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Festival features resplendent Indian fine arts

The fact that Indian fine arts is far superior to the gyrations and noise of Bollywood will be brought to the fore at the Auckland Arts Festival in March.

While The Manganiyar Seduction, a unique group of musicians will present a concert on March 10, 11 and 12 at the Civic Theatre, Varanasi musician Rajendra Prasanna will present Spirit of India, a shehnai and flute concert with three other musicians on March 15 at the Auckland Town Hall Concert Chamber (both on Queen Street in the Central Business District).

Kerala born Producer-Director Roysten Abel created The Manganiyar Seduction (and 100 Snake Charmers) for the International Film Festival held in Delhi 2006.

It features 43 musicians seated in a ‘magic box’ of 36 red-curtained cubicles arranged in four horizontal rows, an inspiration from the Hawa Mahal, the ‘Palace of the Winds’ in Jaipur, Rajasthan.

Since its debut, the show has become a major attraction for organisers of art festivals in a number of countries, followed by raving interviews.

It was little wonder therefore that the Auckland Arts Festival Artistic Director David Malacari was determined to bring the performers to New Zealand.

“The Manganiyar Seduction is one of the hottest tickets on the world circuit,” he said, addressing a press conference prior to the Christmas holidays.

He described it as a ‘very special show’ and a “wonderful way to introduce New Zealanders to great music.”

“It would also provide a rare chance for New Zealand’s Indian community to experience great art from their homeland,” he said.

Mr Malacari said the concert would begin with the lighting of a single cubicle and the first singer rendering a song, followed by another and so on, creating a dramatic and astounding build-up of musical instruments and voice.

According to The Irish Independent, “this sequence would have the effect of a gospel Mass or a slow-building rave: a joyous, communal experience of the seductive power of music.”

For further details about the two concerts and other events of the Auckland Arts Festival 2011, contact Auckland Arts Festival Publicist Emma Willis on (09) 3740331 Email: emma.willis@aucklandfestival.co.nz

The Manganiyar Seduction

The Manganiars and Langhas belong (mostly) to the Muslim community, devoted to music and pass on the art to ensuing generations. They sing songs about Alexander the Great, the local Maharajas and past battles in the region. Manganiars have survived for centuries on the patronage of wealthy merchants in caravan towns, particularly Jaisalmer where there is a thriving community. Despite being Muslims, many of their songs are in praise of Hindu deities and celebrate Hindu festivals such as Diwali and Holi.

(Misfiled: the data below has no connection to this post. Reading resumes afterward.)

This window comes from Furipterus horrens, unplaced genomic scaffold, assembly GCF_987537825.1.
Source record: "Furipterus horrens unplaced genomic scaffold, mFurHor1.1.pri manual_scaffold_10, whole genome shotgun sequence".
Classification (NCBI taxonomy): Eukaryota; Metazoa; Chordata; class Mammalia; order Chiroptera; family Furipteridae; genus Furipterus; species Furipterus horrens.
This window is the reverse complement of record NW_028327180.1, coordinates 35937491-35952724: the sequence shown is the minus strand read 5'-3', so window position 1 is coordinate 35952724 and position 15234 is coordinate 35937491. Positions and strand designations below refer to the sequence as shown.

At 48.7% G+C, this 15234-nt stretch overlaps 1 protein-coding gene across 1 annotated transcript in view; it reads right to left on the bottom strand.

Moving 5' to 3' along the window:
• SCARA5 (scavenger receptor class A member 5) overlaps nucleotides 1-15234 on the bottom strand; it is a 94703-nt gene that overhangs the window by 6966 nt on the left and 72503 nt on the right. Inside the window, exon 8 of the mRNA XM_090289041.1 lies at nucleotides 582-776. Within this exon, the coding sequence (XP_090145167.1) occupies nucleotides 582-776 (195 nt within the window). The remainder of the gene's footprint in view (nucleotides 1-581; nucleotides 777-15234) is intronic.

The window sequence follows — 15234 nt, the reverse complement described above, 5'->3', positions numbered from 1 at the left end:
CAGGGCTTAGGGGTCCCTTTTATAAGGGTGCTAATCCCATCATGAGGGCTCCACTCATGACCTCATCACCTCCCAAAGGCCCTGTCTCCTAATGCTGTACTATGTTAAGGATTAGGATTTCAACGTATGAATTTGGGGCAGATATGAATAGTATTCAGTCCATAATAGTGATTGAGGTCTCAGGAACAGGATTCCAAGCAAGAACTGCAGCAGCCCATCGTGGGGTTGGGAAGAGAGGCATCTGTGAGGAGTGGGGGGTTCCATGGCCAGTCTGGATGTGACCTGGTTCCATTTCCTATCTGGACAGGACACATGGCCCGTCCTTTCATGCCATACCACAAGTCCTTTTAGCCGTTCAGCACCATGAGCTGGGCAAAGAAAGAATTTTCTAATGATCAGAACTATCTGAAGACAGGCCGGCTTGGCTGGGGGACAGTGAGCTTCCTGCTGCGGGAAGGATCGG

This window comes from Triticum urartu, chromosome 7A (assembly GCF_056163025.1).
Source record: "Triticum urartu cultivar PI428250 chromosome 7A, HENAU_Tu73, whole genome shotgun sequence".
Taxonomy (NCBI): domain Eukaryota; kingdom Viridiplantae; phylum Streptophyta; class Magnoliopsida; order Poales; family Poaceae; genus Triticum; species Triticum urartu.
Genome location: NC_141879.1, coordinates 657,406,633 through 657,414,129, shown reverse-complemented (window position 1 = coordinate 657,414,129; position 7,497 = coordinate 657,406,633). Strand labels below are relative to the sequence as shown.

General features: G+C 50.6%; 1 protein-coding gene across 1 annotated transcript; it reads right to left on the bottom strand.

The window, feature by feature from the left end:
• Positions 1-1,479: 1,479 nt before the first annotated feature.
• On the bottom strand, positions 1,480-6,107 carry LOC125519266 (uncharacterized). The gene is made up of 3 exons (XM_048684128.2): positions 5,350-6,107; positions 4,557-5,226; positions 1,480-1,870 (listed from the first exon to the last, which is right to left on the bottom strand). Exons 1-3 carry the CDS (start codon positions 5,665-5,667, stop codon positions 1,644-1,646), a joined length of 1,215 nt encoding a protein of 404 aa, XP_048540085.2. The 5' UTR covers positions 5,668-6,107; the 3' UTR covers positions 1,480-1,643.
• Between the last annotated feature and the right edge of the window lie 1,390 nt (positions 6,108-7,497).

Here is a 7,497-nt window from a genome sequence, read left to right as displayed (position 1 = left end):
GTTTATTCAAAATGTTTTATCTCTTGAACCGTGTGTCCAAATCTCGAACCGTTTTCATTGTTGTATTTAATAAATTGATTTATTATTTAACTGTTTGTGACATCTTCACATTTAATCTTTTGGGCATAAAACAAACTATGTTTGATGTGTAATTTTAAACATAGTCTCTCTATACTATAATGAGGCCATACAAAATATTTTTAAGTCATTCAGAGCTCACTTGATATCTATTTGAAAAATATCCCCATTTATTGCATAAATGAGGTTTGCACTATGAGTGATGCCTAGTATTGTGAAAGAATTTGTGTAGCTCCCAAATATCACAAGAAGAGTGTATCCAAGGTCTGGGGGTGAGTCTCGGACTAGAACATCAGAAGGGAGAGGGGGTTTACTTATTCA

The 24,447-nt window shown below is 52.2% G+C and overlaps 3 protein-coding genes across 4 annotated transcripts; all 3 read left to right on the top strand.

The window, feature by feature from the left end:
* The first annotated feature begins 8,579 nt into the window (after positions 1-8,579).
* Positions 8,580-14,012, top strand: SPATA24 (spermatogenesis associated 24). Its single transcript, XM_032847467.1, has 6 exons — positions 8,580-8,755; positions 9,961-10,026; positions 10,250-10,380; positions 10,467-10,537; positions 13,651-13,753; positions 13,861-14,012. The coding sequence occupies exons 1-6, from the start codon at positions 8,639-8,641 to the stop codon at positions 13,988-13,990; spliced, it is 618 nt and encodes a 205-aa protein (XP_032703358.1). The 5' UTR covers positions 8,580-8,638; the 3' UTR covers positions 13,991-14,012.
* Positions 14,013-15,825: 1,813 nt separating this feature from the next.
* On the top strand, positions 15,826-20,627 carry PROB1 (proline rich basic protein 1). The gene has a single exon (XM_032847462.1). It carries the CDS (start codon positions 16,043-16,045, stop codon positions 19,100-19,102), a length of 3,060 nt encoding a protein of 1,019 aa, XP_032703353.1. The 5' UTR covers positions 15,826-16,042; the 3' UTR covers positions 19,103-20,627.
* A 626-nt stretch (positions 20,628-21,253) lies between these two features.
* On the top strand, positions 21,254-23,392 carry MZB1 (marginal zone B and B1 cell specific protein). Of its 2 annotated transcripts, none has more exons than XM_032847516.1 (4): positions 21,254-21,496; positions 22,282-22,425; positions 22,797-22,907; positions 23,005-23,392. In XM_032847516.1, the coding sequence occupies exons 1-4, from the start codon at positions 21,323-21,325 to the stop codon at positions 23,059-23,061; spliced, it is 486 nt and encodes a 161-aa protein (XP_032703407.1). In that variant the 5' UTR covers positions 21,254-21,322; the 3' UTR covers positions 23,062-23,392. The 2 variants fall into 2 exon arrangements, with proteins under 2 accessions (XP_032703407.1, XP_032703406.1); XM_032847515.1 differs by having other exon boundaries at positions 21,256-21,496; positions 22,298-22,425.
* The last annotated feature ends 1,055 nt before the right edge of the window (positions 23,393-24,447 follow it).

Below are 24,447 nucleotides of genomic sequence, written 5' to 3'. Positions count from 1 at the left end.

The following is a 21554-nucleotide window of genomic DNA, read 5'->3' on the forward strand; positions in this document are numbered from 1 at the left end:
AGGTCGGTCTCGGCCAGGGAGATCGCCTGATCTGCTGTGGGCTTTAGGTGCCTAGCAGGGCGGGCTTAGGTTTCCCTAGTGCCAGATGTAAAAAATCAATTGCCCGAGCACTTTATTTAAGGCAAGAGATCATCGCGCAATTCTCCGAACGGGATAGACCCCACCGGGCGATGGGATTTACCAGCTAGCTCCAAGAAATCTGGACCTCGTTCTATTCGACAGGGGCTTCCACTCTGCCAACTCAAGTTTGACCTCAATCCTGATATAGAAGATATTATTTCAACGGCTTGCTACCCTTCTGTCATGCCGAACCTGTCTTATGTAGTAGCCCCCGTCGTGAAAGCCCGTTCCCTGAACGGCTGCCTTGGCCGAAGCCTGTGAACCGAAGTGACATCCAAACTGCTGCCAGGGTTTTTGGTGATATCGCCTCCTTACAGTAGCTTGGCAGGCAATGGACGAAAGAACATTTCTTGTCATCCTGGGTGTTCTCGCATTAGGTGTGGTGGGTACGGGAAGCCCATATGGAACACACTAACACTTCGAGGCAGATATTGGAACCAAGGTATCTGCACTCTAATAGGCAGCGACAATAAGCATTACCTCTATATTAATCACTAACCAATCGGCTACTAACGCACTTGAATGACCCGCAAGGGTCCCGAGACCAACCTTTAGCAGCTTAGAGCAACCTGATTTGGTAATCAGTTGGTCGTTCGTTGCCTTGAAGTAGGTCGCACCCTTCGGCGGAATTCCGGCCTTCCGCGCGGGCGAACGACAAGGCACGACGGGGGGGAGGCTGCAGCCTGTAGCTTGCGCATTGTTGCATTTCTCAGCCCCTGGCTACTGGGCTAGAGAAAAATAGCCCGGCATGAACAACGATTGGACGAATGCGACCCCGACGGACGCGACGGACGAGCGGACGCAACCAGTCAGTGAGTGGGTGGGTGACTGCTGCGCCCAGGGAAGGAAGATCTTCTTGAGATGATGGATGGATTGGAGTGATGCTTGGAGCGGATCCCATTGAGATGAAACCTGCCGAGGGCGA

The Manganiar performers traditionally invoke the Hindu God Krishna and seek His blessings before beginning their recital. Manganiars play the ‘kamayacha’, a bowed instrument, emitting an impressive deep, booming sound.

Pandit Rajendra Prasanna

Pandit Rajendra Prasanna hails from the renowned ‘Benaras Gharana,’ and is a master of flute and shehnai. Groomed by his grandfather Pandit Gauri Shankar and father Pandit Raghunath Prasanna, he is known for a unique blend of fluency and melody in his recitals. His systematic ‘badhat’ with an aesthetic approach has been one of the main qualities of his presentations.

Pandit Prasanna was the first flautist and shehnai player to visit Pakistan after the partition for a music concert in 1986. He is a recipient of several awards and citiations. He has performed extensively in India, Asia, Middle East, Europe and Russia.

Pandit Prasanna participated in the Grammy Award, winning music video organised by Pandit Ravi Shankar at the Royal Albert Hall, London in 2002 in memory of George Harrison. He received a Grammy Award Certificate in 2004.

Producer Director Roysten Abel

Born in Kerala, India, Abel is a graduate of the National School of Drama (1994). He completed an apprenticeship with the Royal Shakespeare Company and established the Indian Shakespeare Company. He created The Manganiyar Seduction for the International Film Festival in Delhi in 2006. He is currently working on The Manganiyar War, interpreting the Mahabharata through music.

His recently completed ensemble features 2000 folk artists at Red Fort, Delhi.

He is in the process of setting up an international centre for contemporary and traditional performance, due to open in 2012.

What: The Manganiyar Seduction

Organiser: The Auckland Arts Festival

When: March 10 to 12 at 730 pm

Where: The Civic Theatre, Queen Street

Tickets: From $37.50 to $77.50

From: www.buytickets.co.nz

Contact: (09) 3573355 or 0800-289842

What: The Spirit of India

Shenai & Flute concert by Rajendra Prasanna Organiser: The Auckland Arts Festival

When: March 15 at 7 pm

Where: The Concert Chamber, Auckland Town Hall

Tickets: From $42.50 to $57.50

From: www.buytickets.co.nz

Contact: (09) 3573355 or 0800-289842

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